Warning: some spoilers ahead, but no major plot developments, I don’t think. It’s hard to tell with sitcoms, especially one in the 30 Rock vein.

Netflix’s newest “original” show, Unbreakable Kimmy Schmidt, very quickly won me over with its blend of goofy characters and cultural commentary. From the mind of Tina Fey, Unbreakable Kimmy Schmidt feels a lot like 30 Rock, but has a slightly different, more optimistic tone, mainly due to Ellie Kemper’s portrayal of the titular character. Kimmy’s demeanor is reminiscent of Leslie Knope, so it’s nice see another solid female character step in to fill the void left by Parks and Recreation’s conclusion.

rs_634x1024-150107062827-634.Unbreakable-Kimmy-Schmidt-JR1-1715Unbreakable begins after Kimmy and three other women are rescued from an underground bunker, where they have been living as part of a doomsday cult, run by a fundamentalist preacher. From there, Kimmy decides to move to New York and experience the life she missed out on while imprisoned underground. That premise alone would have been enough for me to give the show a chance, but Unbreakable thankfully plays it for much more than cheap shots against religion, commenting instead on the myriad fundamentalisms that structure our everyday lives. In fact, Unbreakable seems deeply attuned to the similarly absurd “cults” that shape our daily lives, often showing them in such a way that makes the religious one look downright sane. I’m going to touch on two of these “cults” in the remainder of this post.

The first comes when Kimmy accompanies her boss, Mrs. Vorhees (Jane Krawkowski), to the plastic surgeon. Mrs. Voorhees, by way of marriage, is very wealthy, and, being wealthy, feels she must look a certain way or risk the gossip of her peers. In her circle, exterior beauty and youth reign supreme—they are a standard that must be attained and maintained. The plastic surgeon (one could call him the “preacher” in this cult of beauty), Dr. Franff, convinces Kimmy that she needs a new face, as hers is beginning to age. The show, however, ruthlessly satirizes Dr. Franff, his own face an unmoving mask, rendered unpliable by years of plastic surgery, most likely undergone to keep pace with his clients. Dr. Franff represents the law of beauty taken to its ugliest extreme, which Kimmy finally realizes when she escapes from this form of fundamentalism by the end of the episode.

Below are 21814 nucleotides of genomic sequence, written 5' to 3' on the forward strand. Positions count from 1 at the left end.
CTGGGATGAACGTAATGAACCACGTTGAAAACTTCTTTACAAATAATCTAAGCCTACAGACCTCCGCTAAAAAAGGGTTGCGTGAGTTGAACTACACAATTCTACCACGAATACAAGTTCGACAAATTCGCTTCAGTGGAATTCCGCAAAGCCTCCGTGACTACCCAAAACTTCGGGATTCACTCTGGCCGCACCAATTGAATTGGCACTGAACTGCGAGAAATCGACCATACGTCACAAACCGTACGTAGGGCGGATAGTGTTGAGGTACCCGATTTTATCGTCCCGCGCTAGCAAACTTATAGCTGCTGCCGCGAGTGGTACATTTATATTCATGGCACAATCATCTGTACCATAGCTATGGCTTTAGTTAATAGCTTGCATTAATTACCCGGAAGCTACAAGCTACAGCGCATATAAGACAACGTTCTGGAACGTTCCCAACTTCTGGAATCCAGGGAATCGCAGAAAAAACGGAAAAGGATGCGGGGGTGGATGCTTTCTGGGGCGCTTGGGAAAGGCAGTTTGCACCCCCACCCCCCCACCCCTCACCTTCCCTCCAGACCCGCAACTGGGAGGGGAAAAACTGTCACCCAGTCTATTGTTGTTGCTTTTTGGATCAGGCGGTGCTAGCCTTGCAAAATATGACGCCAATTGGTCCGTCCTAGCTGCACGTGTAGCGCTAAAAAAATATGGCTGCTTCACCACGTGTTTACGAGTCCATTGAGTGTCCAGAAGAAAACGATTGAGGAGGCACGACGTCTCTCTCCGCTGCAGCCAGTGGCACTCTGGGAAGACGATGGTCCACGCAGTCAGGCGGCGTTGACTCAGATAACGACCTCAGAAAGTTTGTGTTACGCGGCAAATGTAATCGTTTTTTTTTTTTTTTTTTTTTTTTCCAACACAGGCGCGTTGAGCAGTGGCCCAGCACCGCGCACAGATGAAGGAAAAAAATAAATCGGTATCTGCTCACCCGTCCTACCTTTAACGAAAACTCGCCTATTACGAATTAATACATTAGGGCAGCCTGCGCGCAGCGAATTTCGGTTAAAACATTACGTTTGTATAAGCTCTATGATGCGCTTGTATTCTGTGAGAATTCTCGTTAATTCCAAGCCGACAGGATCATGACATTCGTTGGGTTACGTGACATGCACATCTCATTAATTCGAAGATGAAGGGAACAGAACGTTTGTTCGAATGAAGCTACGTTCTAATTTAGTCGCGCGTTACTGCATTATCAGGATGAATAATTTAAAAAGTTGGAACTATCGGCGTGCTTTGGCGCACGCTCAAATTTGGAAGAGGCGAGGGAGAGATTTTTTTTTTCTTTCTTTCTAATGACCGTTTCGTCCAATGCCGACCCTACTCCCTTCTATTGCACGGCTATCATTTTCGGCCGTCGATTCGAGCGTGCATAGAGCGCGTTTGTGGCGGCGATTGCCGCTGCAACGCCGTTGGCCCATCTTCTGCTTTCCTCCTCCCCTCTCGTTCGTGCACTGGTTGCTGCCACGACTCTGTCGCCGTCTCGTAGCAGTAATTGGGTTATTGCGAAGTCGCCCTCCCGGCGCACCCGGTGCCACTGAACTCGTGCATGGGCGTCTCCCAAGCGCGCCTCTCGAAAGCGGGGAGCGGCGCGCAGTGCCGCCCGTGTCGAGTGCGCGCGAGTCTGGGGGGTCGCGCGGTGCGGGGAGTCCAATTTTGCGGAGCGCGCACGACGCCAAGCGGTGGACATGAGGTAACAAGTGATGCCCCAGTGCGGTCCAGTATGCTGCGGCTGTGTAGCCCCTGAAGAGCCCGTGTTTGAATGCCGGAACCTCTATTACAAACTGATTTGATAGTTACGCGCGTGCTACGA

Later on in the season, as Kimmy is going through some rough emotional times, Mrs. Voorhees invites her to her spin class, aptly named Spirit Cycle. The class is led by an engaging, up-tempo man (played by Nick Kroll), who encourages the women in the class to relax and find their “inner beach”. For all this talk of relaxation, Spirit Cycle operates on a strict, law-based system, where the students that the leader deems to be doing the best to free their minds get to move to the front of the class. Kimmy soon supplants Mrs. Voorhees at the top of the pile, but her problems still haunt her–all she’s done is trade one form of legalism (the bunker) for another (the strict exercise class). The episode highlights how Kimmy becomes consumed with Spirit Cycle, deriving her worth from her performance. Yet, as tends to happen with legalistic systems, Kimmy eventually can’t take it anymore, and her response stands out as a moment of pure grace in the series.

spiritcycle

She storms back to the gym and interrupts the class, delivering an impassioned speech before unmasking the leader for the imposter that he has been all along. To preserve the comedy of the scene, I won’t go into specific details, but let’s just say that the instructor has literally been sitting on a throne of lies. Kimmy’s sermon has a certain feminist bent (this is a Tina Fey show after all), but as she speaks about how women should stop seeking a man’s approval, the weight of her past experiences brings the issue to bear upon all of us. We all look for approval in systems that reward (and punish) our performance, just like Spirit Cycle. We all fall prey to leaders who promise us peace and relaxation, as long as we perform the requisite actions at the right time with the right attitude.

We’re all Kimmy–I know I am–ready to replace one “bunker” with another, seeking approval from arbiters of the law, whoever they may be. As she discovers, this way of life is exhausting and drains us of joy. There’s only one escape hatch from the bunker of the law, and it has to do with a love that is exempt from requirement—from parents, friends, a spouse, or God. The kind of love that is, you guessed it, truly unbreakable.